Regardless of the reason you’d like to turn down the invitation to interview, just have a quick think about this: not everything is what it seems. Before declining the interview, consider having a glimpse into their world by giving the employer a chance to wow you, all the while, practicing your best interview answers and questions. If you have the time for it, it will only make you a better interviewee, and a more alluring candidate to the employer that is the right fit for you.

2

Step 2: Bearing the Ethics

Below are some ethics that you should bear in mind when declining an interview:

  • Be tactful and polite. Like most things in life, being polite usually goes a long way, even in this case when you need to know how to decline an interview. You never know where the future may bring you, and therefore you should never tell a lie, nor burn your bridges. If you make a poor impression on this employer now, you could be kicking yourself for it later, when they are offering opportunities that are the perfect fit for you to someone else.

  • Confirm your gratitude. Always thank the employer for the invitation to interview with them. Let them know that you appreciate how they found your resume remarkable. It’s up to you to give a reason for declining the interview, but be brief in your statement. If you’re turning down the interview simply because you’ve learned some negative information about the company, there is no reason to disclose that here.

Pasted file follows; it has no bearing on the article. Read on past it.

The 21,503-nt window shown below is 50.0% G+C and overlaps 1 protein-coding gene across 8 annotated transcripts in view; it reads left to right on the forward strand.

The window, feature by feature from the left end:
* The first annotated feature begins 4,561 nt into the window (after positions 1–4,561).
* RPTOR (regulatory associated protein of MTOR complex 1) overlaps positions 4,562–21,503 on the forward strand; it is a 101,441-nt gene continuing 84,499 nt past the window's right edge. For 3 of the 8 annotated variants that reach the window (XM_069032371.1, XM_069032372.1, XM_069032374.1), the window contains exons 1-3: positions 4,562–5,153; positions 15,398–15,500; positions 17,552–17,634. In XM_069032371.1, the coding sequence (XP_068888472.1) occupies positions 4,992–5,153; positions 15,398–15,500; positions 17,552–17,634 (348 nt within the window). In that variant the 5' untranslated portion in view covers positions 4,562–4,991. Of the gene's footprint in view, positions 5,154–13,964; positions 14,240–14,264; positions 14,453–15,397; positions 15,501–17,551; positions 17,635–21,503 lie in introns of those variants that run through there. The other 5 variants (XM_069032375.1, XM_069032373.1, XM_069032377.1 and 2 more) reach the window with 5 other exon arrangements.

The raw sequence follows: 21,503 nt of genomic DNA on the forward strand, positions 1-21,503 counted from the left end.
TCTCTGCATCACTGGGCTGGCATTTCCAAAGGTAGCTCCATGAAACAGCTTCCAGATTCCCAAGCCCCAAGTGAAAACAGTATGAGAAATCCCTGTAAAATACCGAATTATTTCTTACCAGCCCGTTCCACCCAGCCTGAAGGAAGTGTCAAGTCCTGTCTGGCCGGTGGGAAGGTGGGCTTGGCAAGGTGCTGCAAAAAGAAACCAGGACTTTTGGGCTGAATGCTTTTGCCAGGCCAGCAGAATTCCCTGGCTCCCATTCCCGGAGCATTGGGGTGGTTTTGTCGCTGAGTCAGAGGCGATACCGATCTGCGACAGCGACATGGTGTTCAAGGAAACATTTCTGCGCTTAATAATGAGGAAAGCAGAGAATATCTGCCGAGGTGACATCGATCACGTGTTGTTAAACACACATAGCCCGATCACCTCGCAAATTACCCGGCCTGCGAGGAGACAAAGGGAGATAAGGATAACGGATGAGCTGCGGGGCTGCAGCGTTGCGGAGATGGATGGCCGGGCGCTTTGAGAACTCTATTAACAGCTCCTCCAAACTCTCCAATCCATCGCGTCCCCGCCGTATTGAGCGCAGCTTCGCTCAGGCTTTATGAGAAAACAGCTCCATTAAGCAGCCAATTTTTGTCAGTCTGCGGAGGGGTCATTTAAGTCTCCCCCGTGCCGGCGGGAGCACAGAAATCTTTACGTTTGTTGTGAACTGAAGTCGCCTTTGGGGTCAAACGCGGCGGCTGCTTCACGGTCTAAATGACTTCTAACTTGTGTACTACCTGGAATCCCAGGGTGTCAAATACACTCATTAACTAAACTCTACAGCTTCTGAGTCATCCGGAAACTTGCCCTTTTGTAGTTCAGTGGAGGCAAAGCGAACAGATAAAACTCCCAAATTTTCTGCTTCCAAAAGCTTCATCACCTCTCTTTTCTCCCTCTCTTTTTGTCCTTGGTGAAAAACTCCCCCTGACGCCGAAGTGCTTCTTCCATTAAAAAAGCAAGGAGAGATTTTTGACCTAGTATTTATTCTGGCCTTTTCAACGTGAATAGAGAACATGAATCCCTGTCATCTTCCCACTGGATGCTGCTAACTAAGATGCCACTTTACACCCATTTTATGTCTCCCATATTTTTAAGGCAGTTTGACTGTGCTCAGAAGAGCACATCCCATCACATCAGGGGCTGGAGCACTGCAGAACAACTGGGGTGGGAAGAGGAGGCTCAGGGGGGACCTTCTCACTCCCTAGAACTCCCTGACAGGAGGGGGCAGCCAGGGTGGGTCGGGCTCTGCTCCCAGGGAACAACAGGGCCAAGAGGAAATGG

• Suggest another candidate. There may be someone else in your professional network that would be a great fit for the position, contact them to see if they’d be interested in a referral from you. You’d be a star in the eyes of the employer, while at the same time helping out a friend.

  • Follow up. Some of the best practices are in the follow up, so make sure you do so if you are really want to know how to decline an interview. If your e-mail doesn’t get a response, you can make a follow up phone call to make sure the message was received.

3

Step 3: Taking an Action

There are a couple of ways to decline an interview professionally, so choose what you’re comfortable with. In this day and age, faxes are incredibly antiquated, as is post mail. Unless the recruiter specifies their preference of these methods, it’s best to steer clear.

1. Compose an Email

Be brief, but never rude. Here’s a short example of the kind of message you should send to decline an interview.

Subject: Invitation to Interview for Senior Project Manager

Dear Ms. Foster,